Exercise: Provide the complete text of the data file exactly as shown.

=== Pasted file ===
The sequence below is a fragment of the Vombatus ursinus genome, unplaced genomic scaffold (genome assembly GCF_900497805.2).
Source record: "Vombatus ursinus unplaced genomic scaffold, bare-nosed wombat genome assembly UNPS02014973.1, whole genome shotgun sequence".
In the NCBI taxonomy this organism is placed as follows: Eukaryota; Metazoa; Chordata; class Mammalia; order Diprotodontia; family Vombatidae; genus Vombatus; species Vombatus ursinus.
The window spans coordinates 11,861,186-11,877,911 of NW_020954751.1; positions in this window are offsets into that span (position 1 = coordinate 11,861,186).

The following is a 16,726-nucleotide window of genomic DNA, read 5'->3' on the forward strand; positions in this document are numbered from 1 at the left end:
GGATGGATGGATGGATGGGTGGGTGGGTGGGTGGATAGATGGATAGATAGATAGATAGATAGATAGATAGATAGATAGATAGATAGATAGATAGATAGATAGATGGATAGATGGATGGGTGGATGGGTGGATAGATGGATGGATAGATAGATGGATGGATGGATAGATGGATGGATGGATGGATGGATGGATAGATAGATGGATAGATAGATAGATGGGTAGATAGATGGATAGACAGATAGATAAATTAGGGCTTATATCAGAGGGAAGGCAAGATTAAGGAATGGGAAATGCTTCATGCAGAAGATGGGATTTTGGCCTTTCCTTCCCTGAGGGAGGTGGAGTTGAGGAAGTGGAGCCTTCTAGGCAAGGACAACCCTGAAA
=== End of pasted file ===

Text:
The sequence below is a fragment of the Vombatus ursinus genome, unplaced genomic scaffold (genome assembly GCF_900497805.2).
Source record: "Vombatus ursinus unplaced genomic scaffold, bare-nosed wombat genome assembly UNPS02014973.1, whole genome shotgun sequence".
In the NCBI taxonomy this organism is placed as follows: Eukaryota; Metazoa; Chordata; class Mammalia; order Diprotodontia; family Vombatidae; genus Vombatus; species Vombatus ursinus.
The window spans coordinates 11,861,186-11,877,911 of NW_020954751.1; positions in this window are offsets into that span (position 1 = coordinate 11,861,186).

The following is a 16,726-nucleotide window of genomic DNA, read 5'->3' on the forward strand; positions in this document are numbered from 1 at the left end:
GGATGGATGGATGGATGGGTGGGTGGGTGGGTGGATAGATGGATAGATAGATAGATAGATAGATAGATAGATAGATAGATAGATAGATAGATAGATAGATAGATGGATAGATGGATGGGTGGATGGGTGGATAGATGGATGGATAGATAGATGGATGGATGGATAGATGGATGGATGGATGGATGGATGGATAGATAGATGGATAGATAGATAGATGGGTAGATAGATGGATAGACAGATAGATAAATTAGGGCTTATATCAGAGGGAAGGCAAGATTAAGGAATGGGAAATGCTTCATGCAGAAGATGGGATTTTGGCCTTTCCTTCCCTGAGGGAGGTGGAGTTGAGGAAGTGGAGCCTTCTAGGCAAGGACAACCCTGAAA